• Any delay beyond the 90-day stay is given at the discretion of the judge, magistrate or hearing officer.
  • The protection does not apply to any criminal court or criminal administrative proceedings.
  • If a spouse attempts to change the child custody status while a service member is deployed, the service member can invoke their rights under the SCRA to postpone the hearing.

Individual state laws related to military child custody

Currently, all 50 states have at least one meaningful provision in their child custody laws that protects the rights of service members in custody cases. These provisions help ensure that separations caused by military duty do not determine child custody decisions. States vary in terms of the protections offered, but all have one or more of the following provisions:

  • Past, current or possible future absences due to military service should not serve as the sole basis for altering a custody order in place prior to the absence.
  • No permanent orders altering existing custody arrangements should be entered while the custodial parent is unavailable due to military service.
  • The custody order in place before the absence of a military parent should be reinstated within a set time upon the return of the military parent, unless there is proof that the best interests of the child would be undermined. The non-absent parent should bear the burden of proof.

In addition to protecting custody rights, 38 states protect a service member’s visitation rights while they are deployed by allowing these rights to be delegated to another person. Since state protections vary, the best advice for service members is that they ask their attorney about the state laws affecting their case.

Installation legal assistance offices

For assistance on family and domestic relations, including child custody, service members can contact their installation’s legal assistance office using MilitaryINSTALLATIONS, or find help through the Armed Forces Legal Assistance Legal Services Locator.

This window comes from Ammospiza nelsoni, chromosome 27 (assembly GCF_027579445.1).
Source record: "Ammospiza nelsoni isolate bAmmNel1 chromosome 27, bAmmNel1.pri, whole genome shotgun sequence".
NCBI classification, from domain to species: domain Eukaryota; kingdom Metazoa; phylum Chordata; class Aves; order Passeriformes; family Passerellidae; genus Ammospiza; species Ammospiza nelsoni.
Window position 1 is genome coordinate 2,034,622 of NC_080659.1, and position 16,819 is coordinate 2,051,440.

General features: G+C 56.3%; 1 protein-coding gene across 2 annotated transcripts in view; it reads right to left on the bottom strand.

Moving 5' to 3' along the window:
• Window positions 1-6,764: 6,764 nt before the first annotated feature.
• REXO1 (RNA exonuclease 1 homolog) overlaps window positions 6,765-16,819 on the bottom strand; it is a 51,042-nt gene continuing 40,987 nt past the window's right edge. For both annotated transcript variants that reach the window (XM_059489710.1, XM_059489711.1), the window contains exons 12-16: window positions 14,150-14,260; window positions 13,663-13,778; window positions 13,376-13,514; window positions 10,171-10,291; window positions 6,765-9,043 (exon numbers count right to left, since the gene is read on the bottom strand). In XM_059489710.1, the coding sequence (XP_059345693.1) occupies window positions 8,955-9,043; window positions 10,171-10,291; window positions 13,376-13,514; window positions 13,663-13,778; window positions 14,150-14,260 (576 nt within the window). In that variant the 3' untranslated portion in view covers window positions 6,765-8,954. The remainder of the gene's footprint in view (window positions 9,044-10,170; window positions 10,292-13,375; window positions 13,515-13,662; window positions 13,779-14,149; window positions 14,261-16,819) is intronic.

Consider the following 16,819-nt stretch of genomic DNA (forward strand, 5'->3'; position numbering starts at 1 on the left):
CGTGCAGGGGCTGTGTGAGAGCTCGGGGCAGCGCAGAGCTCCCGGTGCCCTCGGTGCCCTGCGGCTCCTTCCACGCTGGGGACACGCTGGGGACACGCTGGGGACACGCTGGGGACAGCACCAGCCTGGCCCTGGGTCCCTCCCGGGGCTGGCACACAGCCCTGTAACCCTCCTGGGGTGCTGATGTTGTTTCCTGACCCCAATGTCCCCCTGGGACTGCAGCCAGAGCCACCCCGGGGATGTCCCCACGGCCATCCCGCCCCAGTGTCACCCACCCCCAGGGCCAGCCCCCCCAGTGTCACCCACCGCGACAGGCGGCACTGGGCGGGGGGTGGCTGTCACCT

Help is also available for divorced spouses of military members in dealing with these issues.

Child custody and domestic abuse

Navigating arrangements related to child custody can be additionally challenging for individuals who have a child in common with their abuser. This can be true for both service members and military spouses.

For help identifying your next steps, including recommendations for legal assistance and planning regarding safety, contact an installation domestic abuse victim advocate.

For spouses who have decided to leave an abusive relationship, FAP can help them determine if they or their children may be eligible for transitional compensation, a benefit that can help them move and get back on their feet. To be eligible:

  • They must have been living in the home of, and married to, the service member.
  • Their service member must have been convicted of a dependent-abuse offense.
  • Their service member must have been either separated under a court-martial sentence, sentenced to a forfeiture of all pay and allowances by a court-martial for a dependent-abuse offense or administratively separated, at least in part, for a dependent-abuse offense.

Another resource for military spouses is the Uniformed Services Former Spouse Protection Act, which provides certain benefits to former spouses of military members. For more information, refer to this handbook for military families.